In terms of agricultural incomes a favourable though limited impact is foreseen compared to the baseline. The February paper explains the various models used and sets out in detail the findings of each study under different scenarios. Wide variations in trends in production, consumption, exports and price levels arise from the different assumptions and techniques used in the various modelling exercises.
On March 25th 2003 two new impact analyses of the Commission's proposals for further CAP reform were published. According to the Commission the studies show that the proposal to sever the link between production and subsidy (decoupling) would 'favour the extensification of production and would secure significant income gains for EU farmers'. At the sectoral level the Commission maintains that the studies show for the EU-15:
a 2% fall in cereal production;
a 2.7% decline in meat production;
a 2% rise in milk production;
an increase in farm incomes of 8.5% compared to 2001.
Unlike the case with the February paper this March paper does not explicitly set out the assumptions on which the conclusions are based or explain what are the baseline assumptions which are referred to. It restricts itself to bold statements on the level of decline of EU production under the reform scenario.
- Full text of the Commission's review of six impact studies (February 2003)
- Full text of the Commission's Impact Analysis (March 2003)
- Commission press release on Impact Analysis (IP/03/429 - 25/03/2003)
It should be noted that when talking of trends in production the European Commission calculates the change with reference to the hypothetical level of production which would be attained by 2009 in the absence of reform. However when looking at trends in income, the impact analysis compares the post reform situation to the current level of farm incomes. If the basis for comparison for production levels were current levels of production or predicted production levels at the outset of reform then the conclusions would be somewhat different, with EU-15 production in 2009 being projected as higher than at the beginning of the reform period.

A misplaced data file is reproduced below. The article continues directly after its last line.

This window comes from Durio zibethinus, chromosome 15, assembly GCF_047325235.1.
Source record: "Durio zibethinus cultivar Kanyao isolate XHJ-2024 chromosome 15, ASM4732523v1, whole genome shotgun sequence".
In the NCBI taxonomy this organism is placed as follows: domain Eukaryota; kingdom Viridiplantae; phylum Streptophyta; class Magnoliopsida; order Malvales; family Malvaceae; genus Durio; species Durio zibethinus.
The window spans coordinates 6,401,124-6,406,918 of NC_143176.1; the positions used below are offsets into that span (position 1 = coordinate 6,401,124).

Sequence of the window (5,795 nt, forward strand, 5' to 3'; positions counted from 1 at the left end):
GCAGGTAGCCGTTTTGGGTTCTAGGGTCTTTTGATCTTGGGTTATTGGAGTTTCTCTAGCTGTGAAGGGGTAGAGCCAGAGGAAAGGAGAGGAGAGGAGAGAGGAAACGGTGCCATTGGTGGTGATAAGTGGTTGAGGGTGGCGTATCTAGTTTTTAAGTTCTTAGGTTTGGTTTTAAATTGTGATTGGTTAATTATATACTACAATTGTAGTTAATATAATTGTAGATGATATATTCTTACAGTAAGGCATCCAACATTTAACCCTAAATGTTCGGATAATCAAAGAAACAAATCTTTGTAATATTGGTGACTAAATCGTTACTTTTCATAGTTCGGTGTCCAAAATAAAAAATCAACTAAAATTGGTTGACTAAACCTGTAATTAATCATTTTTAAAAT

For example, in the rice sector, by comparing production in 2009 post reform with the hypothetical level of production in 2009 without the implementation of the proposed reforms, the Commission concludes that a 14% decline in EU production will occur. However the European Commission's own figures annexed to the Impact Analysis show EU rice production increasing from 1,388,000 tonnes in 2004/05 to 1,476,000 tonnes in 2009/10, an increase of over 6% rather than a decrease of 14% (this represents a 2.8% increase in production compared to the levels of milled production in 2000/01).
Similar, though less pronounced trends are apparent for other cereals. It is this reality of increased EU production relative to levels at the beginning of the reform period which is important to ACP countries, since it is likely to mean increased export competition from the EU at prices lower than those currently prevailing.
Data on the agricultural situation in the EU from 2002 is available on the Commission website. This provides figures on production, exports by product which provides the current baseline against which the impact of implementation of CAP mid term review proposals can be judged.
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EU farmer repeated their opposition to key elements of the Commission's CAP reform proposals on April 11th 2003, maintaining they would only accept minor modifications before 2007. Farmers leaders accepted some degree of modulation but felt on-going reform was generating too much uncertainty. Strong opposition was expressed to decoupling of farm aid payments, a key component of the reform package. In the face of this opposition some member states are advocating partial decoupling.
- Press Report
Partial decoupling is likely to offer the way forward for CAP reform. This however is likely to act as a stimulus to EU production, since if production is threatened member states can call for product-specific support.
Addressing the 40th Anniversary Conference of Agra Europe on March 31st 2003, the Agricultural Commissioner Franz Fischler expressed a lack of concern over the failure to meet the March 31st deadline on agricultural modalities, emphasising instead the need to 'keep the process moving' so that an agreement can be reached in Cancun in September.